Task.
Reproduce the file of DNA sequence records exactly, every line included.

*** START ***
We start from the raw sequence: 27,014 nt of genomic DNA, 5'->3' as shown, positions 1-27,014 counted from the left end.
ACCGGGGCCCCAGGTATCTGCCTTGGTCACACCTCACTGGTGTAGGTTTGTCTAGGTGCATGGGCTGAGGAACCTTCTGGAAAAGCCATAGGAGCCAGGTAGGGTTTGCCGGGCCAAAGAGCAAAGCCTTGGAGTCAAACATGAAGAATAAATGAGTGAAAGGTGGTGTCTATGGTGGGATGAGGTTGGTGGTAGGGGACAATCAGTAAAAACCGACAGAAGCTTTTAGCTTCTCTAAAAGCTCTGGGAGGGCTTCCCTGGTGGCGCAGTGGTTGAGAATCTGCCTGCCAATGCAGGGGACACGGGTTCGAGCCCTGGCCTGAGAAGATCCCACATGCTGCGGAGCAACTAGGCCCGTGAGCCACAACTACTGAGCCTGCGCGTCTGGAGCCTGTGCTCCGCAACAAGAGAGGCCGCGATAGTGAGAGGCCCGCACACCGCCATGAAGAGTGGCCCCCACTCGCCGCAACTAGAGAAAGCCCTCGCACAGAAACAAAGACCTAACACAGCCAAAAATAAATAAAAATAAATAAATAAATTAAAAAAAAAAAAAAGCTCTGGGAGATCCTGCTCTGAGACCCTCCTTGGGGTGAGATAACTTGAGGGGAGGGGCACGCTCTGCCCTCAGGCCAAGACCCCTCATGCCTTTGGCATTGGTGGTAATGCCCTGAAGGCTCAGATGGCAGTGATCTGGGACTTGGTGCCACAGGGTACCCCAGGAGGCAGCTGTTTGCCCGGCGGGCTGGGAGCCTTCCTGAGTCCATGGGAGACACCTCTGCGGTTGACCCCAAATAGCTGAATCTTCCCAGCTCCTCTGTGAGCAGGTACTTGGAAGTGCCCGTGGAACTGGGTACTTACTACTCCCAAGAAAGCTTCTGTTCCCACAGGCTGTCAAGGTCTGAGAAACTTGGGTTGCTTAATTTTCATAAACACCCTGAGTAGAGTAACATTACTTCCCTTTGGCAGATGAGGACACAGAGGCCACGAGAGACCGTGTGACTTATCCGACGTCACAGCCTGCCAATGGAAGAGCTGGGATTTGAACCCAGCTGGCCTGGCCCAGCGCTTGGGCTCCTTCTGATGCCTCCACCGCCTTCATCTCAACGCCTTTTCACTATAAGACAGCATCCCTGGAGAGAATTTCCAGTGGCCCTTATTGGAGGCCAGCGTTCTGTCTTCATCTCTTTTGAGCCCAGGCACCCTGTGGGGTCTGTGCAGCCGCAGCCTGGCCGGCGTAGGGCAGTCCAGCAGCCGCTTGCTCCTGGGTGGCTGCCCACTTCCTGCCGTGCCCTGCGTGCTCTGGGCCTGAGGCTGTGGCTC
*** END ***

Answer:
We start from the raw sequence: 27,014 nt of genomic DNA, 5'->3' as shown, positions 1-27,014 counted from the left end.
ACCGGGGCCCCAGGTATCTGCCTTGGTCACACCTCACTGGTGTAGGTTTGTCTAGGTGCATGGGCTGAGGAACCTTCTGGAAAAGCCATAGGAGCCAGGTAGGGTTTGCCGGGCCAAAGAGCAAAGCCTTGGAGTCAAACATGAAGAATAAATGAGTGAAAGGTGGTGTCTATGGTGGGATGAGGTTGGTGGTAGGGGACAATCAGTAAAAACCGACAGAAGCTTTTAGCTTCTCTAAAAGCTCTGGGAGGGCTTCCCTGGTGGCGCAGTGGTTGAGAATCTGCCTGCCAATGCAGGGGACACGGGTTCGAGCCCTGGCCTGAGAAGATCCCACATGCTGCGGAGCAACTAGGCCCGTGAGCCACAACTACTGAGCCTGCGCGTCTGGAGCCTGTGCTCCGCAACAAGAGAGGCCGCGATAGTGAGAGGCCCGCACACCGCCATGAAGAGTGGCCCCCACTCGCCGCAACTAGAGAAAGCCCTCGCACAGAAACAAAGACCTAACACAGCCAAAAATAAATAAAAATAAATAAATAAATTAAAAAAAAAAAAAAGCTCTGGGAGATCCTGCTCTGAGACCCTCCTTGGGGTGAGATAACTTGAGGGGAGGGGCACGCTCTGCCCTCAGGCCAAGACCCCTCATGCCTTTGGCATTGGTGGTAATGCCCTGAAGGCTCAGATGGCAGTGATCTGGGACTTGGTGCCACAGGGTACCCCAGGAGGCAGCTGTTTGCCCGGCGGGCTGGGAGCCTTCCTGAGTCCATGGGAGACACCTCTGCGGTTGACCCCAAATAGCTGAATCTTCCCAGCTCCTCTGTGAGCAGGTACTTGGAAGTGCCCGTGGAACTGGGTACTTACTACTCCCAAGAAAGCTTCTGTTCCCACAGGCTGTCAAGGTCTGAGAAACTTGGGTTGCTTAATTTTCATAAACACCCTGAGTAGAGTAACATTACTTCCCTTTGGCAGATGAGGACACAGAGGCCACGAGAGACCGTGTGACTTATCCGACGTCACAGCCTGCCAATGGAAGAGCTGGGATTTGAACCCAGCTGGCCTGGCCCAGCGCTTGGGCTCCTTCTGATGCCTCCACCGCCTTCATCTCAACGCCTTTTCACTATAAGACAGCATCCCTGGAGAGAATTTCCAGTGGCCCTTATTGGAGGCCAGCGTTCTGTCTTCATCTCTTTTGAGCCCAGGCACCCTGTGGGGTCTGTGCAGCCGCAGCCTGGCCGGCGTAGGGCAGTCCAGCAGCCGCTTGCTCCTGGGTGGCTGCCCACTTCCTGCCGTGCCCTGCGTGCTCTGGGCCTGAGGCTGTGGCTC